Taoist Tai Chi™: Patterns of practice and perceptions of its effects on the health and Well-being of Western Australian practitioners
Wei, Li (2013) Taoist Tai Chi™: Patterns of practice and perceptions of its effects on the health and Well-being of Western Australian practitioners. PhD thesis, Murdoch University.
Background: Tai Chi (TC) is a traditional Chinese martial art that has been adapted for use in Western societies as a means of improving people’s health. However, little is known regarding the characteristics of people who undertake TC, why they take it up and continue to participate, and how they perceive its effects on their health and well-being.
Aims: This study investigated the patterns of use of Taoist Tai Chi™ (TTC) in Western Australia (WA) and the characteristics held by its practitioners, including their demographics, health status, expectations, health locus of control (HLC), motivations and barriers to practise, in addition to their perceptions of the effect of TTC on their health and well-being.
Methodology: A cross-sectional survey questionnaire was designed to collect qualitative and quantitative data from a randomly chosen sample of 696 TTC practitioners who were registered members of the International Taoist Tai Chi™ Society of WA. A response rate of 54.9% (n = 382) was obtained and parametric and non-parametric tests were conducted to analyse descriptive data. In addition, exploratory factor analysis was used to analyse participants’ beliefs regarding the efficacy of TTC, while regression analysis was conducted on HLC data. All p levels lower than .05 were considered significant. Qualitative data regarding participants’ expectations of TTC and perceptions of its effect on health and well-being were analysed using content analysis.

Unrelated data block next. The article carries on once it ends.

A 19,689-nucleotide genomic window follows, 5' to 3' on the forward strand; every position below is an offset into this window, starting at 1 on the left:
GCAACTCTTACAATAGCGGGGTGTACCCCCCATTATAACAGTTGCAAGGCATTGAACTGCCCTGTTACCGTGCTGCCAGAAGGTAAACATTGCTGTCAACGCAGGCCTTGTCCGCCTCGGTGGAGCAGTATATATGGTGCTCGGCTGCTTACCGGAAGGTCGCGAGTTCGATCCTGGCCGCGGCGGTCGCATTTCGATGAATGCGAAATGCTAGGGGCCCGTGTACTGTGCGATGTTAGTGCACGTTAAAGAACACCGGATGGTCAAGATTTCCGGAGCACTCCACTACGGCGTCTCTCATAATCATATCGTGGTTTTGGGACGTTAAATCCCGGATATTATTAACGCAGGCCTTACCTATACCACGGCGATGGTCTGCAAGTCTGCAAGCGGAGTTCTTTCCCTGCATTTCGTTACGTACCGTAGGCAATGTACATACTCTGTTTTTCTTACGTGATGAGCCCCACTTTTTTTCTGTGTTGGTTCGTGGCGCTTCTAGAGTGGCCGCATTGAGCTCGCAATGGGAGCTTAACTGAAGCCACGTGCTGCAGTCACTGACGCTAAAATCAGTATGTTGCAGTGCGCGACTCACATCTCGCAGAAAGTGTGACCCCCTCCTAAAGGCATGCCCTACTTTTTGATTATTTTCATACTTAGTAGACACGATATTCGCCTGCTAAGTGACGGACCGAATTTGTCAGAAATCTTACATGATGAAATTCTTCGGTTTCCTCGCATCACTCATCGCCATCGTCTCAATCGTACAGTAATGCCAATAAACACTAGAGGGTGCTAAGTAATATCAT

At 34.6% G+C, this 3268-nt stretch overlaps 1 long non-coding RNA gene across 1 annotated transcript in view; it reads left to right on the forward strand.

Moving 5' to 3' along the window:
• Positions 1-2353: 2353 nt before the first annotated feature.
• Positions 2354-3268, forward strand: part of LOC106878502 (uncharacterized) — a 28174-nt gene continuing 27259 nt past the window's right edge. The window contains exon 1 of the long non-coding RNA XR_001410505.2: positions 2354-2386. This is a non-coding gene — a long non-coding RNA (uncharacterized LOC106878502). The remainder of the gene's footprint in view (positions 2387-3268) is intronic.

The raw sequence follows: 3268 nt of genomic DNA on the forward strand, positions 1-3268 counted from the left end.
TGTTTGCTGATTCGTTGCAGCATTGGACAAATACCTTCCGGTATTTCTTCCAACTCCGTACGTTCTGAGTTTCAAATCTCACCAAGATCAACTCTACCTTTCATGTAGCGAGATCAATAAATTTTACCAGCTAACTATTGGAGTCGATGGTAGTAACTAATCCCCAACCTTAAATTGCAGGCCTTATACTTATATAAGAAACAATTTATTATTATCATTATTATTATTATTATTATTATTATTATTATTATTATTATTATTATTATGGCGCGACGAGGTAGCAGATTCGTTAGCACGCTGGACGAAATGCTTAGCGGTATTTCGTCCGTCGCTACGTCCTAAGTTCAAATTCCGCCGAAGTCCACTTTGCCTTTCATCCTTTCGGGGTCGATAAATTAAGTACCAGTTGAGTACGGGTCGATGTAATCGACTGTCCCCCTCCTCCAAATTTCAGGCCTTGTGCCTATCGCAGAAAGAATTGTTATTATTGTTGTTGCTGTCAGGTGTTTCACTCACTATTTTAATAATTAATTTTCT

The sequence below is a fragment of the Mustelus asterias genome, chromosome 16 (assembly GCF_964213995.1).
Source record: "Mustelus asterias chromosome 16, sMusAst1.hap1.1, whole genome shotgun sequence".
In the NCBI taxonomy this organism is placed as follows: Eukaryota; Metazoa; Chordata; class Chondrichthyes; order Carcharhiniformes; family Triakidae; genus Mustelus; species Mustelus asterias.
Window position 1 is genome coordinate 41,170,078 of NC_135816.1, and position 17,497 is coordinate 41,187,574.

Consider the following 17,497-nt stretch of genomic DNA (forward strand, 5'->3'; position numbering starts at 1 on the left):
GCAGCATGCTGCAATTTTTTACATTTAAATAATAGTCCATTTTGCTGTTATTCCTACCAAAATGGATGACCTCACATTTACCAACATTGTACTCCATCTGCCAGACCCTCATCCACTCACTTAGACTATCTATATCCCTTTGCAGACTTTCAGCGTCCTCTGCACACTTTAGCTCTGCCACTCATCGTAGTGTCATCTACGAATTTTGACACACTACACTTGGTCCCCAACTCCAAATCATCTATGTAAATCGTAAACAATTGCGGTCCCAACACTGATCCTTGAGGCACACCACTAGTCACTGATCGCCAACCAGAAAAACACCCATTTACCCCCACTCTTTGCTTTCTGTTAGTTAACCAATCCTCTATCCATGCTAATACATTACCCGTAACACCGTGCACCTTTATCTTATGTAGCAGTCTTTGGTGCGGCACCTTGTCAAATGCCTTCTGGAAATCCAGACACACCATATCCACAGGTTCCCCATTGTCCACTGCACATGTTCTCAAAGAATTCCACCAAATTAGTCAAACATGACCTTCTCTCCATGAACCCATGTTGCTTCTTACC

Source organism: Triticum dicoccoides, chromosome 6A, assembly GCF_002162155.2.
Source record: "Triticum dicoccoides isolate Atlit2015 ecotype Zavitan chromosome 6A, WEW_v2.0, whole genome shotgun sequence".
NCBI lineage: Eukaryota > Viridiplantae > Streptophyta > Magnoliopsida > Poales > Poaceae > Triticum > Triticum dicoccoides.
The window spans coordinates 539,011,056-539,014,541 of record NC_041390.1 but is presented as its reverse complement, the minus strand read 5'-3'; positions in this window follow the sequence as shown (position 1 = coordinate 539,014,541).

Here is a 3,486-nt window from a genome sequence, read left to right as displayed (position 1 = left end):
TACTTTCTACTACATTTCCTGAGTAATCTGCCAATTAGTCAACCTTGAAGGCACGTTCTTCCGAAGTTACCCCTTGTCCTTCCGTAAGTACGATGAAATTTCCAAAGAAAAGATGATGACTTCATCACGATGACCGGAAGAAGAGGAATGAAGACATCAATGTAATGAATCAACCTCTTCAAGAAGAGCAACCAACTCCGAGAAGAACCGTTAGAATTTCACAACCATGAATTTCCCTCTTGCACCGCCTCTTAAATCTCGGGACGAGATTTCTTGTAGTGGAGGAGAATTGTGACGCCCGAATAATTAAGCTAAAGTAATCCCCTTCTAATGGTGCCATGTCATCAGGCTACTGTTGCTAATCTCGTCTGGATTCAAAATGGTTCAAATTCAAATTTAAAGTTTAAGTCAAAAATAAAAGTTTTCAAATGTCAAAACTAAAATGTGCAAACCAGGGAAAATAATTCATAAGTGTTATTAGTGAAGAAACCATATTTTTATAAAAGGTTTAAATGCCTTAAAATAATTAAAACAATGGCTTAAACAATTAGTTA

Results: The majority of TTC practitioners were older Australians with a Caucasian background, female, retired, well-educated, and living in metropolitan areas. The 108 movement Yang-style TTC was practised most commonly in morning classes, twice per week for a period of 60 to 90 minutes per session in TTC clubs with other TTC practitioners. The majority had commenced TTC in the last ten years and had an average of 6.4 years experience of TC practice. Certain people who were older, female and those with chronic illness were more likely to hold a low internal HLC whilst high internal HLC scores were associated with increased levels of TTC practice. The combination of quantitative and qualitative data revealed there were a number of determinants that influenced the participants in their initiation, adoption, patterns of use and maintenance of TTC as a form of exercise. These included the desire to improve health and well-being, personal expectations and beliefs regarding health control and the efficacy of TTC, and environmental factors. However, motivations varied with exercise stage and socio-demographic variables, such as health status, which played an important role in TTC initiation and adherence. Most people reported multidimensional expectations related to undertaking TTC and perceived a wide range of benefits, including improvements in physical and mental health, relaxation, enjoyment, self-esteem, skill attainment and social connectedness. These positive perceptions of the effects of TTC on their physical and psychological health and well-being and social life had considerable impact in the context of their daily lives.
Conclusion: The experiences and perceptions reported by the participants indicated that TTC was more than just an exercise activity and that for many it represented a positive global health behaviour that had broad-reaching effects on physical, psychological, social and spiritual components of their lives.
|Publication Type:||Thesis (PhD)|
|Murdoch Affiliation:||School of Health Professions|
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